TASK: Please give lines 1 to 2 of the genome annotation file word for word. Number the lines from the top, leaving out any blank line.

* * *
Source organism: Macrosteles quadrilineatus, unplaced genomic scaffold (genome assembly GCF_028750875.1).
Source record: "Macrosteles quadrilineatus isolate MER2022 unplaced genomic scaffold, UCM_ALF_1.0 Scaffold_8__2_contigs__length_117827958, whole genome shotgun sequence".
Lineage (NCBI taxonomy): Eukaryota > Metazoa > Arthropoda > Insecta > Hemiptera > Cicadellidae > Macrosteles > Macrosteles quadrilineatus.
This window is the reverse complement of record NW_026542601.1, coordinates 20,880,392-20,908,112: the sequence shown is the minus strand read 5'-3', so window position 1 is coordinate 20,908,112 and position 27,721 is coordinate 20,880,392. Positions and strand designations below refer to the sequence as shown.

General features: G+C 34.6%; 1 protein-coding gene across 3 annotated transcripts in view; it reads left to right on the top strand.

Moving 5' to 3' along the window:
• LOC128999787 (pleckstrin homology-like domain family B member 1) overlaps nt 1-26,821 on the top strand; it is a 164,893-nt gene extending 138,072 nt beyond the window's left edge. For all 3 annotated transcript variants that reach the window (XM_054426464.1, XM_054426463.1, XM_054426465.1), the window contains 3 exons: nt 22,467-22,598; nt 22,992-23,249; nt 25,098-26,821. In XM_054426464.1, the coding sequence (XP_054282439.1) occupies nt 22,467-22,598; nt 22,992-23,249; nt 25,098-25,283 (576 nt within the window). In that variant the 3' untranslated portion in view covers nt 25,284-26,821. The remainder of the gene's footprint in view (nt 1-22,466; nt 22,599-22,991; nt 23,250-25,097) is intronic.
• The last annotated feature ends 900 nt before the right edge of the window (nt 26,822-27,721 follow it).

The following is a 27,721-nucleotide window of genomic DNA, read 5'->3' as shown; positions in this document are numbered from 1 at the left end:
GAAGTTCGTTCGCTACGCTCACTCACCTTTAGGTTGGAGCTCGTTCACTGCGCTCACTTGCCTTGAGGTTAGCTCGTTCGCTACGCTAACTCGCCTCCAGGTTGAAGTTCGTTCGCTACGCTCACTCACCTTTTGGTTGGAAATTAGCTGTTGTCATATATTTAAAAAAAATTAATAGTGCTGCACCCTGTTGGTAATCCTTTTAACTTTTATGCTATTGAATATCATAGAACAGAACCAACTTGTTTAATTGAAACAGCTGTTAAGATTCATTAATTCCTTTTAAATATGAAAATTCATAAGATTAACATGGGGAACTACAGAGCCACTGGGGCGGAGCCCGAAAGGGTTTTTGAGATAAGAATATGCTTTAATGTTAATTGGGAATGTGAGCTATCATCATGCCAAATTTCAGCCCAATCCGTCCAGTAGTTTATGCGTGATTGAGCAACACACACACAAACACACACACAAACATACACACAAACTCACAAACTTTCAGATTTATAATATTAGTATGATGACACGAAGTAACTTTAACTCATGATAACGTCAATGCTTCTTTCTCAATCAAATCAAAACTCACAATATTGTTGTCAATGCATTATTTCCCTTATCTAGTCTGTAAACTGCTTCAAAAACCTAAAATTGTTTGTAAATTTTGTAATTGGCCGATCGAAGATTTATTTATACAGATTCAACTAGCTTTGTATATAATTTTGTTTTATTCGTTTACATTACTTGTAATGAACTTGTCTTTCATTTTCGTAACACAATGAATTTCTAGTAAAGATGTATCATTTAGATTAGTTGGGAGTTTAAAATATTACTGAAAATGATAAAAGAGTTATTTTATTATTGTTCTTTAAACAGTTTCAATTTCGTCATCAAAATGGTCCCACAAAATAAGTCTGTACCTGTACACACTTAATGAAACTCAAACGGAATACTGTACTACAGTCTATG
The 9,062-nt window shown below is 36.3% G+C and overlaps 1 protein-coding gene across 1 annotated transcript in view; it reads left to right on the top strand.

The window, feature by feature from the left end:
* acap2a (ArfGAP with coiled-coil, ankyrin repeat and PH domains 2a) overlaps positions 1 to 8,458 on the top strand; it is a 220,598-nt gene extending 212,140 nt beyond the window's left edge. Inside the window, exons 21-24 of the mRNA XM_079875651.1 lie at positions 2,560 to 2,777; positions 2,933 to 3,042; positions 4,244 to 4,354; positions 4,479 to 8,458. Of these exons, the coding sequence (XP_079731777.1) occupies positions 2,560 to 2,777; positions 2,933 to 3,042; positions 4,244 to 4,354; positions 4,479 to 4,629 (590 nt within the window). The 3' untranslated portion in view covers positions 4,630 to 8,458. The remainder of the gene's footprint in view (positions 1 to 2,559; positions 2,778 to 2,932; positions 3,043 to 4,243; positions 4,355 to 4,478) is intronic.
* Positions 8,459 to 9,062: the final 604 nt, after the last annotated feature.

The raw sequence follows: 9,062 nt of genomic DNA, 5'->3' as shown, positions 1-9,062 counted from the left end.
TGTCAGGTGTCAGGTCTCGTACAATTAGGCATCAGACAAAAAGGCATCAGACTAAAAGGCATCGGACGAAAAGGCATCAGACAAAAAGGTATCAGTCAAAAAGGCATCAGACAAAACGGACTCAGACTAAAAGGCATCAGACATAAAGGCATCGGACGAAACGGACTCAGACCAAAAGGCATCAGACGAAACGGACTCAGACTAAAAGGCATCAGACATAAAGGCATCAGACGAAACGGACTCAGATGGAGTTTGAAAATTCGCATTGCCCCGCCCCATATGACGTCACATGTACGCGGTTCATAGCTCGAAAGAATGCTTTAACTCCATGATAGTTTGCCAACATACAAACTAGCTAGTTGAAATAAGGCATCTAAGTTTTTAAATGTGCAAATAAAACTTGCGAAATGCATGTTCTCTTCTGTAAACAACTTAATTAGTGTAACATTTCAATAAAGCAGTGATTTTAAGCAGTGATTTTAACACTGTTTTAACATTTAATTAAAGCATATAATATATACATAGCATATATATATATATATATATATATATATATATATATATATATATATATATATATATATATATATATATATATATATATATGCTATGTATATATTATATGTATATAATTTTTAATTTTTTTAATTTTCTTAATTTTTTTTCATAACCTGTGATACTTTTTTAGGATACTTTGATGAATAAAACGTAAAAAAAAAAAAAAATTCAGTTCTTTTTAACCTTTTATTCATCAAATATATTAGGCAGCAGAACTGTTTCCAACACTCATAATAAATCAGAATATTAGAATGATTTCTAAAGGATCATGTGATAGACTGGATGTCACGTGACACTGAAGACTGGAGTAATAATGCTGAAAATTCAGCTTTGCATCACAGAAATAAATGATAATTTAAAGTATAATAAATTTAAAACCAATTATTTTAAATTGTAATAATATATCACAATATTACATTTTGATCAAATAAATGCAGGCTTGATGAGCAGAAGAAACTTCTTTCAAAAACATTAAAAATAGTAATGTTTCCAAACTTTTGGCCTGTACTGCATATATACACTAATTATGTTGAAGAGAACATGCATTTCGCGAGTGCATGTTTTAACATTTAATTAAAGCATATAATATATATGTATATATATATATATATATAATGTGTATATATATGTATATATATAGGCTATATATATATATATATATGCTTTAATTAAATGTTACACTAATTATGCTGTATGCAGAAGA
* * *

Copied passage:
Source organism: Macrosteles quadrilineatus, unplaced genomic scaffold (genome assembly GCF_028750875.1).
Source record: "Macrosteles quadrilineatus isolate MER2022 unplaced genomic scaffold, UCM_ALF_1.0 Scaffold_8__2_contigs__length_117827958, whole genome shotgun sequence".